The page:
The baguette and the story of French flours
Anyone who knows me from back when, knows that one of my goals as a home baker in France was to make a great baguette. I went through a series of trials and found that the technique used by Anis Bouabsa gave great results. French bakery baguettes, much like the photos you can see in Calvel's book, are pretty much basic French baguettes and in my opnion, not that fabulous. The BEST baguette in France is either called baguette "Tradition" or a house name, such as Baguette "Catalane". The baguettes respect strict rules about their production, made only with high quality T65 without additives (unauthorized ones) and at least part of the process must be hand done (usually the shaping and oven loading). They often have sourdough in it but spiked with yeast and if there is no sourdough, the dough has probably gone through a longer fermentation period to help develop flavour and a better crumb. Not all bakeries offer this type of baguette because it is more expensive to produce and therefore more expensive to buy, usually turning around 1,05€ vs ,75€ for a regular one or even less in a supermarket. In some areas, French people don't want to spend the money and so the baker just doesn't bother with them. In general they have a more rustic appearance, either pointy ends or sometimes squared off ends, not always slashed as a usual baguette but something more creative. These are the only baguettes I find edible in France.
Now, about flour. There has been a LOT of discussion in this forum regarding French flour and the famous T55. How to get the same result in the States. Well, first of all, there are two types of flour in France... regular people flour and baker's flour. I have always used organic, stone ground flour. This provides inscredible taste but it is hard to get light, great oven springed bread. My baguettes are always on the squashed side even if the crumb is open. I prefer to eat mostly organic foods and so I didn't really look in to other options.
But as an avid home baker, I have "professional" curiosity and so I went about testing baker's flour. Now, you have to know that baker's flour is another ball game. There are a number of different millers to choose from and each bakery has the choice of either being fully independant or affiliated with a flour company (like Baguépi, Banette, etc) The bakery get's advantages when they have a contract wiht one of these companies through free training, loans for starting up a bakery, free packaging, etc. I have had the opportunity to bake with these flours and some are good and others not. I have made a decent baguette with Baguépi but I injected it with sourdough and put it through a cold retarding.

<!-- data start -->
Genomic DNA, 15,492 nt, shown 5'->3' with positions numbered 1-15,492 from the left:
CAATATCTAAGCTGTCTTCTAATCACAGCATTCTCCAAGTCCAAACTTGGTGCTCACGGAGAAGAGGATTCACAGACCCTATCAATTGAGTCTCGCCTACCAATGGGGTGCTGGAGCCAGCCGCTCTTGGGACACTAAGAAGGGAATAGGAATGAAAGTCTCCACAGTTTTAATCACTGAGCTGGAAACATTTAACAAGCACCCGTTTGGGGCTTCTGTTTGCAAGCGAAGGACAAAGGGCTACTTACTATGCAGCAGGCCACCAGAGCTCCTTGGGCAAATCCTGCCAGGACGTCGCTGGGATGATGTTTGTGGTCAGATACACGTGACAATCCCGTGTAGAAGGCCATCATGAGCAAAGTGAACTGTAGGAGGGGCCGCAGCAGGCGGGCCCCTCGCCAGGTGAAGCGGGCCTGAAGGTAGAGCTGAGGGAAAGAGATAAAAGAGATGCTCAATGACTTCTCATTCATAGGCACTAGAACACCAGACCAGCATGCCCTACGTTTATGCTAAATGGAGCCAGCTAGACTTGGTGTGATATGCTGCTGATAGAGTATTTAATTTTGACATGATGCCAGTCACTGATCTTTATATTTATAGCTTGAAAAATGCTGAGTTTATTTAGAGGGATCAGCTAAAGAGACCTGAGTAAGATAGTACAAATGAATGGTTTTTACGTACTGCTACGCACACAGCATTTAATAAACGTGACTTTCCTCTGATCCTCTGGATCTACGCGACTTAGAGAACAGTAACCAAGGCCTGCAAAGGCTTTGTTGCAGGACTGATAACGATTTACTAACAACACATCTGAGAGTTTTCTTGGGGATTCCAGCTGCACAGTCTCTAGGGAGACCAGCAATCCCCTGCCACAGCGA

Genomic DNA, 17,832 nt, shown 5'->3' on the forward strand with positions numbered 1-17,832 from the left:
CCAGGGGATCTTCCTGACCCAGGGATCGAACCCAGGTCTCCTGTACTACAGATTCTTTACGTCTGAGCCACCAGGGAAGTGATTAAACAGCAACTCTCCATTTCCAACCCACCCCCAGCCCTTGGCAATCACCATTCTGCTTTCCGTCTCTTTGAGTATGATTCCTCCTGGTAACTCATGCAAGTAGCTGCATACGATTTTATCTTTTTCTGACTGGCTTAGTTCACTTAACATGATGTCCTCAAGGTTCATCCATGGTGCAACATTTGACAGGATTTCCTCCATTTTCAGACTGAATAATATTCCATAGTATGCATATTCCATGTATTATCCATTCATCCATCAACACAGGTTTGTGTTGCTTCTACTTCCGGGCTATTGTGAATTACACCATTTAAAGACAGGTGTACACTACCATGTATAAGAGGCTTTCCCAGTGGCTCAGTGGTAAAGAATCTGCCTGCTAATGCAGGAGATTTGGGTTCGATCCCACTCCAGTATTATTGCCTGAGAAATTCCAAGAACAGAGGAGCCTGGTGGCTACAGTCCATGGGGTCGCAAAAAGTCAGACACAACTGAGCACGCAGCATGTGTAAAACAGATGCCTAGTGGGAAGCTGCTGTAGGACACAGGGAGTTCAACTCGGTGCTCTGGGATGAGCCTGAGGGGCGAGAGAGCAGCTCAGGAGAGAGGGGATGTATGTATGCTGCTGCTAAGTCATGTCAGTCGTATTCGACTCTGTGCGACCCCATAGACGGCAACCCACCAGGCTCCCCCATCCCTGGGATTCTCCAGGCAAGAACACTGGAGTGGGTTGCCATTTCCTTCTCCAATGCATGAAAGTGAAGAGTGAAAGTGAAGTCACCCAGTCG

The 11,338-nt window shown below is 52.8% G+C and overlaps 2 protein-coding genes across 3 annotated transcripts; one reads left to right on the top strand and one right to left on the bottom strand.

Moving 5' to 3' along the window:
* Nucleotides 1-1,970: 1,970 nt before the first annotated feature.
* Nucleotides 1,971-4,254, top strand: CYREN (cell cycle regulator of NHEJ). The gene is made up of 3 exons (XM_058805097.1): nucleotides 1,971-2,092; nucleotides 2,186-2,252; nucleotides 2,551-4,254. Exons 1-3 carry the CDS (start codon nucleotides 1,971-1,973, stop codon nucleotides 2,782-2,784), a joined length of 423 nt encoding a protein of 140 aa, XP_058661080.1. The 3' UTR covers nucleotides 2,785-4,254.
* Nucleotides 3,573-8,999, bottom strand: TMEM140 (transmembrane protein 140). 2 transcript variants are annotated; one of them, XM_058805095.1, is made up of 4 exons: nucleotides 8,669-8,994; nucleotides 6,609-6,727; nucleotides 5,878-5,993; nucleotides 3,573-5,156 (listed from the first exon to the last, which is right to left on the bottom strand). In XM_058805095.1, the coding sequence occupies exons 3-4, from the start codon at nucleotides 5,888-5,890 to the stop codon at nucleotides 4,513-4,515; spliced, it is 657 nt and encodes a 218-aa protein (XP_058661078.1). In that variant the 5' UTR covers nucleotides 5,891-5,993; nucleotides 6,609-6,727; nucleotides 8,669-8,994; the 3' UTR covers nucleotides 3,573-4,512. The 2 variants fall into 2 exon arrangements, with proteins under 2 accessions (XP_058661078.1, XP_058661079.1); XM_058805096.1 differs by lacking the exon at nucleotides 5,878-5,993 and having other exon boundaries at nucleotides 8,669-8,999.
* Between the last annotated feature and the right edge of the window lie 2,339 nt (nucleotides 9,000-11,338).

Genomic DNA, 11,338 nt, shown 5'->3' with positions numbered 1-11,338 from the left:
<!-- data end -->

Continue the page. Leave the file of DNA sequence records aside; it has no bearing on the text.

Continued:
These baker's flours have some common ingredients: Wheat flour, malted wheat flour, sometimes malted barley flour, gluten, fungal amylases, ascorbic acid.
I have seen a T65 baguette flour with additions of corn flour to make the flour more cream colored!!!!
So, I have been playing around with this flour...but a special type called T55 gruau which gives the qualities of a whiter flour but has much more gluten in it... probably around 11-11,5% (I have to check but don't have the bag because I bought it from a baker). This isn't a flour you can buy at the store and it is hard to find on the internet. Bakers have easier access and much better prices on raw materials. I payed ,74€/kilo! Not bad for a specialty flour!
I have made bagels and some other simple breads to get a feel of the flour. The I made some baguettes using Steve's double flour additon technique where the poolish (in this case sourdough starter at about 100% hydration) and only a bit of the flour and water are combined and then whipped for a minute or so. You can see his ciabatta recipe here Steve's Ciabatta. I made a dough with a 250g starter for 600g flour at 73% hydration. I then added the rest of the flour and water, did an autolyse of 20 min. Added the salt and then kneaded with a Kenwood at 2-3 for about 10 min. The dough was AMAZING! It looked alive, was silky with perfect gluten development. I let it rise about 2hrs, then did a preshaping but not too tight. Then shaped the baguettes. The dough was elastic but easy to roll out. They rose very nicely, keeping their shape. I was scared they were over-proofed as I was outside playing with the kids and sort of forgot them, but in the oven they got good oven spring. I waited til they were cool to cut (hard to do, but I managed!) I could feel the air pockets in them. Here's the result:
I bake my baguettes dark on purpose, I think the crust has better taste and crunch. Baguette tradition has a slightly thicker crust and a crumb with more chew to it. I don't like cottony baguettes.
Anyway, I hope that maybe we can clear up some stuff about what that famous French T55 or 65 is all about. I do think you can make great baguettes in the States without having to have our flours over here. A very good quality flour that is around 11% protein (maybe with some added malt) should do the trick, which I assume is the case since there are some bakeries making great baguettes over there. The way they are baked counts, too. They need to be on a hot stone or four à sol. The ones baked on racks just aren't as good.
I had to type this out fast, it's Wednesday over here... kid day. So excuse the style. Just wanted to share with you!